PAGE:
But this has never been the case in practice. There was an illusion that development and education would gradually lead us towards this situation. In reality, however, that illusion rested on the assumption that people would become less religious with the spread of education. A prerequisite for the radical separation of the Church and the state is that the majority of people stop visiting church, thus causing the influence the Church has on people to abate. This is exactly what happened in Western Europe and, consequently, the political role of the Church there has diminished.
However, this has not happened in other parts of the world, including in the highly advanced United States where religion and the Church remain important for people. The Church and its congregation remains a social force. In this article we have neither the time nor the need to delve deeper into what that rests upon: whether people really feel the blessing of heavenly power and try to live in accordance with religious commandments, or whether the Church is a symbol of identity (for example, of being Georgian) and the basis of certain social conventions. The important thing to take into account is the reality that in Georgia the Church is a social force.
If this is true, then religion will influence politics. In any case, it is impossible to block the Church, even in incomplete democracies. Being a social force also means having the capacity to mobilize people. Groups rallying around the Church can apply legal democratic mechanisms to defend their demands: for example, to stage a protest or participate with other people in the process of considering a law in parliament. No one can prohibit the Church from doing so.
Over the past decade, serious scholars have thus rejected the thesis of naïve secularism: those countries in which the privatization of religion actually works are exceptions to the rule. The role of religion in public politics is increasing worldwide. The demand that "the Church must not interfere with politics" is both unrealistic and a bit outdated.
I have heard a thesis particularly out of touch with reality from several leftists in Georgia: we cannot prohibit the political activity of the Church because in many places, for example, in Latin America, there are many "progressive" priests who interfere with politics. However, those priests who are bad must definitely be isolated from state affairs. But how can we do that? If the Church is able and so desires to influence politics with legal methods, no one can prohibit it from doing so. It does not matter in the slightest whether the demands of the Church are acceptable for leftist or rightist liberals or not.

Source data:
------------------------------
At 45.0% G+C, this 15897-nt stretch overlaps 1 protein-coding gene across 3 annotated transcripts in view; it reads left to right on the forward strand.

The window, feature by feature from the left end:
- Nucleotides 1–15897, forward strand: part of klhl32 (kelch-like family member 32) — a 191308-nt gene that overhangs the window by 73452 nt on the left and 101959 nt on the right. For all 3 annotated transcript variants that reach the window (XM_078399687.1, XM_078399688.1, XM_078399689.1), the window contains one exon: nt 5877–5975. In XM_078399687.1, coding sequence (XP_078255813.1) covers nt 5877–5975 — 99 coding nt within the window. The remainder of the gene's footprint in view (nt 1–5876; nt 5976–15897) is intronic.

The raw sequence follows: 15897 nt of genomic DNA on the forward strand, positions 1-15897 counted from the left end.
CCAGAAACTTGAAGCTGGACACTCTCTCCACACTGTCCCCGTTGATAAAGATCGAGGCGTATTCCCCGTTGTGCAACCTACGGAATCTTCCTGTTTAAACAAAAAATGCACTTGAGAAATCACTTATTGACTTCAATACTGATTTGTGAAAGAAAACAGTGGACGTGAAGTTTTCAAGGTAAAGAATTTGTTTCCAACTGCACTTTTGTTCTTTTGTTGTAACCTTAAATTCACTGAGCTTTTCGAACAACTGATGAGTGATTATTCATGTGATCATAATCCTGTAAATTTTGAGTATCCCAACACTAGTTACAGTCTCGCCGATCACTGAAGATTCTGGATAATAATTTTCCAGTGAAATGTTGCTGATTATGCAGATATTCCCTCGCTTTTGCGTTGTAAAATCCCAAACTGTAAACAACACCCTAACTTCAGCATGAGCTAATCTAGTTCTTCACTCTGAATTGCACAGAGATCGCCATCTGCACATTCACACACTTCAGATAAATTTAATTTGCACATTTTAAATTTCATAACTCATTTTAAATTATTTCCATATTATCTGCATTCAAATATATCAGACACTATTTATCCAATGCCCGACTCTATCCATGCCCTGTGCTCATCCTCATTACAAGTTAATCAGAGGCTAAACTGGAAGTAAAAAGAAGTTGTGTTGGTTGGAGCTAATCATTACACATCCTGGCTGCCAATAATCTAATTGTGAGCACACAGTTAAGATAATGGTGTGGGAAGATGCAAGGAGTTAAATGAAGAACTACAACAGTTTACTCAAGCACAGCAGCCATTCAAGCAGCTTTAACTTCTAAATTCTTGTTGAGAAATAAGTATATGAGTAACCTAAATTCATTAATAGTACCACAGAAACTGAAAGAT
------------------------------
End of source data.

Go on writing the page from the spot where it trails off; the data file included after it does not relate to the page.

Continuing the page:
Dual separation and enlightened authoritarianism
That does not mean that we do not have any grounds for concern in this regard in Georgia. It merely means that we must raise the issue in a different way. Today, when speaking about secularism, one often hears reference to the formula of Juan Linz and Alfred Stepan about the "dual separation" of the state and the Church. Actually, that formula means double autonomy: the Church must be able to operate independently of the state, whilst the government must be able to take decisions independent of the Church. In recent times, the latter direction seems to have been difficult in Georgia.
A truly democratic and simultaneously liberal state is possible under the conditions of pluralism – i.e. of competition between various social forces. If, a priori, we consider the Church to be the only social force, then a democratic state will fail to stand up to its pressure and may turn into a theocracy. In such a case, we would need to have a different type of discussion – what is preferred: a secular tyranny or a democratic theocracy? This is a dilemma that, for example, Egyptian society faces to some extent. However, if the Church is just one social force, counterbalanced by other forces, then this is an absolutely normal situation in a democracy.
Is the Church the only, or at least the most significant, social force in Georgia? Maybe it is, but we are not one hundred percent sure about that. This is something that can be revealed by its activity, by its political actions. We cannot answer this question based solely on the astronomically high ratings of the Catholicos Patriarch or on the results of interactive talk-show polls.
That is why it is important to analyze those precedents that I started this article with. What did the political defeat of the Church in those instances mean? Did it mean that enlightened authoritarianism gained the upper hand over popular xenophobia? Or, did it mean that the state has established a balance between the demands of various social forces?